16: The point at which a condition of equilibrium is reached. This is defined as “activity that strikes a balance between the energy requirements of working muscles and the rate of oxygen and carbon dioxide supply necessary for aerobic output.”
17: The anaerobic threshold is crossed, and the intensity becomes extremely difficult.
18: Breathing becomes erratic, and speaking becomes difficult.
19: Extremely tough intensity; you’re hoping the agony would pass quickly.
20: Maximum effort or maximal exertion

What distance did you ride?

Distance is a typical method to communicate how hard you’re training in a variety of endurance sports, but if you’re riding a mountain bike in a mountainous location during a heat wave, it’s much different from a flat ride on smooth pavement in autumn temps on a road cycle. Additionally, a 100-mile ride for a pro is not the same as one for a beginner, therefore in order to truly appreciate how difficult a ride is, you must use a different statistic such as rate of perceived effort. Numerous elements, including stress, sleep, and recuperation, contribute to how an athlete feels throughout a training session.

How difficult was that ride?

With the external data sources available to athletes, such as power meters, GPS, and other smart equipment, it might be tempting to outsource and so miss out on developing emotion. Utilizing feeling rather than facts requires effort, but by reflecting on how difficult a ride was, you may gain a better understanding of your training and, eventually, your outcomes. By determining if you can attain a higher sRPE during your interval exercise, you may determine whether you require extra recuperation or further work to increase the rating and meet the goals of your training plan. Similarly, if each ride is a moderate sRPE (e.g., 5/10), you may discover why you are frequently tired and slow during interval workouts, why an injury occurred, or why you feel refreshed following a planned big week of training that ended up being flatter, cooler, or during a low period of life stress.

How many intervals did you do?

The difficulty or benefit of a session is not necessarily directly related to the number of intervals or the duration of the ride. In one study, the shortest set of intervals (4 x 4 min) consistently led in a higher session RPE compared to a longer set (4 x 16-minute intervals). Thus, the overall time spent doing hard activity was much shorter, but the sRPE was significantly higher, as the intensity (power) is higher and needs significantly more effort to sustain than the longer and comparatively less intense 16-minute efforts. You’ve probably encountered this notion after doing a brief but intense group ride or race and feeling exhausted for days, but then feeling fully fine the next day after completing a multi-hour, low-intensity ride or set of moderate intervals.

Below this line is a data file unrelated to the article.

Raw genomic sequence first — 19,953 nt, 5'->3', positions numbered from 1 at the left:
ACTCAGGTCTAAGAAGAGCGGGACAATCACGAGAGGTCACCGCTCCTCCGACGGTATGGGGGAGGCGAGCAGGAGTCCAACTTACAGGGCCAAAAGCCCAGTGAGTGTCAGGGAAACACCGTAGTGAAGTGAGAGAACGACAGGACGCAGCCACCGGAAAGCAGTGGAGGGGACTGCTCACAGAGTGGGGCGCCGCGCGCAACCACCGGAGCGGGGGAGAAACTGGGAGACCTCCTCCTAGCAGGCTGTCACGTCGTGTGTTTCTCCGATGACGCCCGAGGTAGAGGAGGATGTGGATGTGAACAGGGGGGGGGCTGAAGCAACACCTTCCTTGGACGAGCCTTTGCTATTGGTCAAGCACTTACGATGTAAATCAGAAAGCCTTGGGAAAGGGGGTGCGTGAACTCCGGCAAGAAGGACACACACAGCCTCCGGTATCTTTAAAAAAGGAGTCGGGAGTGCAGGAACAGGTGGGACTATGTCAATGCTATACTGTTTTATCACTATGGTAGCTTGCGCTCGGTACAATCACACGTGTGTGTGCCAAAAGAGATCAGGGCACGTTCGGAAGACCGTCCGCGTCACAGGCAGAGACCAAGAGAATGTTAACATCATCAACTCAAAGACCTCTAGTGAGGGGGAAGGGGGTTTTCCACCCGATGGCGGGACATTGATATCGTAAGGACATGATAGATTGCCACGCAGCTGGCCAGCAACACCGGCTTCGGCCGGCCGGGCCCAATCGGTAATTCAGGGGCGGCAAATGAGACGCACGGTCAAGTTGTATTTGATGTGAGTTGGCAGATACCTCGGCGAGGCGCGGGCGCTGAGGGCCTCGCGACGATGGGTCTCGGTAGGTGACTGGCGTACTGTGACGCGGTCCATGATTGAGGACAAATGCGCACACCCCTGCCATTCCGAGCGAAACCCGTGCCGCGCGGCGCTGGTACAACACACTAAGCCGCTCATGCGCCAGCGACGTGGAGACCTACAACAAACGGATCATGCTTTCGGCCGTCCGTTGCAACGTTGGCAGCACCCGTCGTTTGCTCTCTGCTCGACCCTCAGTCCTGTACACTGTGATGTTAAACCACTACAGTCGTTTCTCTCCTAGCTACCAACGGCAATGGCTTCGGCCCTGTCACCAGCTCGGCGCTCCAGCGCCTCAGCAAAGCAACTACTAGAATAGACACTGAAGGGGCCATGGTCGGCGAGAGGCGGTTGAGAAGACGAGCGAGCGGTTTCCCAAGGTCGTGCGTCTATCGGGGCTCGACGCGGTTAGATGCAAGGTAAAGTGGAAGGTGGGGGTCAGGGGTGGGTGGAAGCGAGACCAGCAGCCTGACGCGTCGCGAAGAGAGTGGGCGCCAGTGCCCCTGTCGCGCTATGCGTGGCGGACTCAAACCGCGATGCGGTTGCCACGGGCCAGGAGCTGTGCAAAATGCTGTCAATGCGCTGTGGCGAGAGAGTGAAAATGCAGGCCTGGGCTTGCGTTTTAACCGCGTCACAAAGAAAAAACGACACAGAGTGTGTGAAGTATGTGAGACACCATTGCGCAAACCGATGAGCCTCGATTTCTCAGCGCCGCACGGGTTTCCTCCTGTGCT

How to Use the Rate of Perceived Exertion Scale for Cycling?

The research stated previously utilized the following approach to determine the sRPE of a specific workout: “Thirty minutes following each training session, each athlete rated their perceived effort rating for the duration of the session […]. In a nutshell, this approach was created to offer a worldwide assessment of the perceived intensity, or physical stress, of an entire training session.”

Those rides that have you collapsing at the finish line or forcing you to spend the remainder of the day on the couch may be a ten. However, many difficult exercises are likely 6–9 if you can commute to work and operate normally the rest of the day. Numerous endurance rides are in the 1–4 range, which is sometimes a difficult grade for athletes to assign since they don’t want it to appear as though they accomplished nothing, but this is the heart of polarized training – making easy days easy and hard days hard.

This is an example training week, where the total load for the week is calculated by multiplying time (in minutes) by perceived exertion.

Your week may look something like this:
Monday: 60 minutes of low-intensity spinning/RPE 1/10 = 60
Tuesday: 90 minutes of high-intensity interval training or group/RPE 6/10 = 540
Wednesday: 90-minute endurance test with an RPE of 4/10 equals 360.
Thursday: 60-minute easy cycle with an RPE of 2/10 equals 120.
Rest-0/10 = 0 on Friday
Saturday: 180-minute group cycle at a moderate pace/RPE 6/10 = 1,080
Sunday: 180-minute ride/RPE of 4/10 equals 720
Total Weekly Load: 2,880

The previous week’s load totaled 2,880, therefore plan to increase, maintain, or reduce the training load next week and then evaluate your performance. If you discover that you missed your desired load progression, you can alter your loading the next week or increase the difficulty of your weekend rides.